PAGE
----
The tech world is standing behind Apple almost unanimously in its fight against the FBI over unlocking the San Bernardino attacker’s iPhone.
An amicus brief submitted today and signed by Microsoft, Google, Facebook, Amazon and other tech companies supports Apple’s belief that unlocking the phone would set a dangerous precedent. Twitter, Airbnb, Reddit and others also submitted a separate brief backing Apple.
An amicus — or “friend of the court” — brief lets companies and outside entities add comments to court cases that they aren’t involved with. The briefs filed today focus on the scope of the All Writs Act and the risks to privacy and security that would come with an FBI win.
Apple and the companies that filed the amicus brief believe that what the FBI is asking Apple to do is beyond the scope of the All Writs Act, an act that allows the government to compel a company to help in an investigation.
“We believe the issues raised by the Apple case are too important to rely on a narrow statute from a different technological era to fill the Government’s perceived gap in current law,” Microsoft president Brad Smith wrote in a blog post announcing the brief. “Instead we should look to Congress to strike the balance needed for 21st century technology.”
— Brad Smith (@BradSmi) February 26, 2016
“We want to use the opportunity to help clarify the limited scope of the All Writs Act to be sure that it isn’t misused or misinterpreted in a way that would hurt both technology companies and users,” Mozilla chief legal officer Denelle Dixon-Thayer said in a statement.
Companies like Microsoft have also touched on how the case would erode trust in American products. If the government can force American companies to break into their own devices, users may just turn to products made in other markets to conduct private communications.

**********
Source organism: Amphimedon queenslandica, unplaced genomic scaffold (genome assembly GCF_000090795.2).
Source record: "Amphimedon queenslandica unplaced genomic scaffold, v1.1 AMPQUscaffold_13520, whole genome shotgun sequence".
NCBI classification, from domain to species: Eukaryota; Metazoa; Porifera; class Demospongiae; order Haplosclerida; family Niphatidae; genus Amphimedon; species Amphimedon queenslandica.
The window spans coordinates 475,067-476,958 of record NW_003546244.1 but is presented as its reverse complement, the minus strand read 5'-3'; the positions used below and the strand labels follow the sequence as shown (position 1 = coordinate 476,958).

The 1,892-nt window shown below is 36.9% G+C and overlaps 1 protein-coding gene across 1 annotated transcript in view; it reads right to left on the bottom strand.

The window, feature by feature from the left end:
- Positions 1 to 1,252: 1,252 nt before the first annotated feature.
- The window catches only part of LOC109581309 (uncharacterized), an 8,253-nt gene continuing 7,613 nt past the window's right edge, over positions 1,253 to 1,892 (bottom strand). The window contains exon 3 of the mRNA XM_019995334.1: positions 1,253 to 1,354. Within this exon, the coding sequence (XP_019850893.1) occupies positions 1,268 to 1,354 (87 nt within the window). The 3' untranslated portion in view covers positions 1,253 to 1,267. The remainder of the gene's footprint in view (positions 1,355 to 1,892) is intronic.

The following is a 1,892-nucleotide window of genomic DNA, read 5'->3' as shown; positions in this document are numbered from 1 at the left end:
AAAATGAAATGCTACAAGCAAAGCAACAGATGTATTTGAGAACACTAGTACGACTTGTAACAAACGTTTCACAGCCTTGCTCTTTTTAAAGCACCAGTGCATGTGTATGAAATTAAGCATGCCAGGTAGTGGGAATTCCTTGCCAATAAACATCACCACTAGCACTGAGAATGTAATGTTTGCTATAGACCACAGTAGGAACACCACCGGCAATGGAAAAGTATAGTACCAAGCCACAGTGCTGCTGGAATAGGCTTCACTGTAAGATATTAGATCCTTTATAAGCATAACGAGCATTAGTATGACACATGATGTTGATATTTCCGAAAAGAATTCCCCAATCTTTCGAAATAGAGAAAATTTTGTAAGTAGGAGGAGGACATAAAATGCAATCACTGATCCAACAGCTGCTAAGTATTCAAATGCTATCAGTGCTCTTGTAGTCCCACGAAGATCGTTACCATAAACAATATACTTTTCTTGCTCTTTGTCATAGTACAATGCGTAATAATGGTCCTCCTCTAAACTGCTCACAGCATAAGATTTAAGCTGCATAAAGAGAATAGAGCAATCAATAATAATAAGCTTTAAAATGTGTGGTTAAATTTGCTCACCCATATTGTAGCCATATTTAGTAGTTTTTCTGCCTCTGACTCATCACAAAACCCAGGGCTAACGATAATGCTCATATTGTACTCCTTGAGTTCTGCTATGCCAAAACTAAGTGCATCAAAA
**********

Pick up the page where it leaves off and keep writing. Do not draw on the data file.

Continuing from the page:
“These types of actions are leading to increasingly strong reactions that are undermining trust in American technology around the world,” Smith said in testimony to the House Judiciary Committee last week. “They conflict with long-term opportunities to encourage growth, investment, and innovation in the global technology sector, a sector led by U.S. companies and contributing to millions of good U.S. jobs.”
While many public-facing American companies are banding together behind Apple now, it wasn’t clear from the beginning that the iPhone maker would see such support. Because many in the public see this as a case where Apple is just choosing not to unlock a terrorist’s iPhone, the case could prove to be a PR disaster.
According to a report in the New York Times today, companies feared the showdown was too dangerous to get involved with early on, but changed their minds once they realized the implications of an FBI win. However, the companies would have been more eager to back Apple in a less-heated case.
“Critics of Apple’s approach believe that the company could have quietly complied with the government’s request to help break into the iPhone and then taken a public stand in a more favorable case,” the New York Times noted.
However, it is still impressive that such a wide swath of U.S. companies have come together over this issue.
“While the companies that signed this brief are often fierce competitors, our unity … reflects our deep, shared concerns about the potential ramifications of this case for technology and for our customers,” Smith said in today’s post. “At stake are fundamental questions about privacy, safety, and the rule of law.”
There was a separate brief filed today in support of the FBI by six of the San Bernardino victims’ family members. The attack killed 14 people and left 22 wounded.
The first brief filed today was signed by Twitter, Airbnb, eBay, LinkedIn, Square, Atlassian, Automattic, Cloudflare, GitHub, Kickstarter, Mapbox, Meetup, Reddit, Squarespace, Twilio, and Wickr.
The second brief included Amazon.com, Box, Cisco, Dropbox, Evernote, Facebook, Google, Microsoft, Mozilla, Nest Labs, Pinterest, Slack, Snapchat, WhatsApp, and Yahoo.
The tech companies are also joined by the American Civil Liberties Union, the Electronic Frontier Foundation and a host of legal scholars.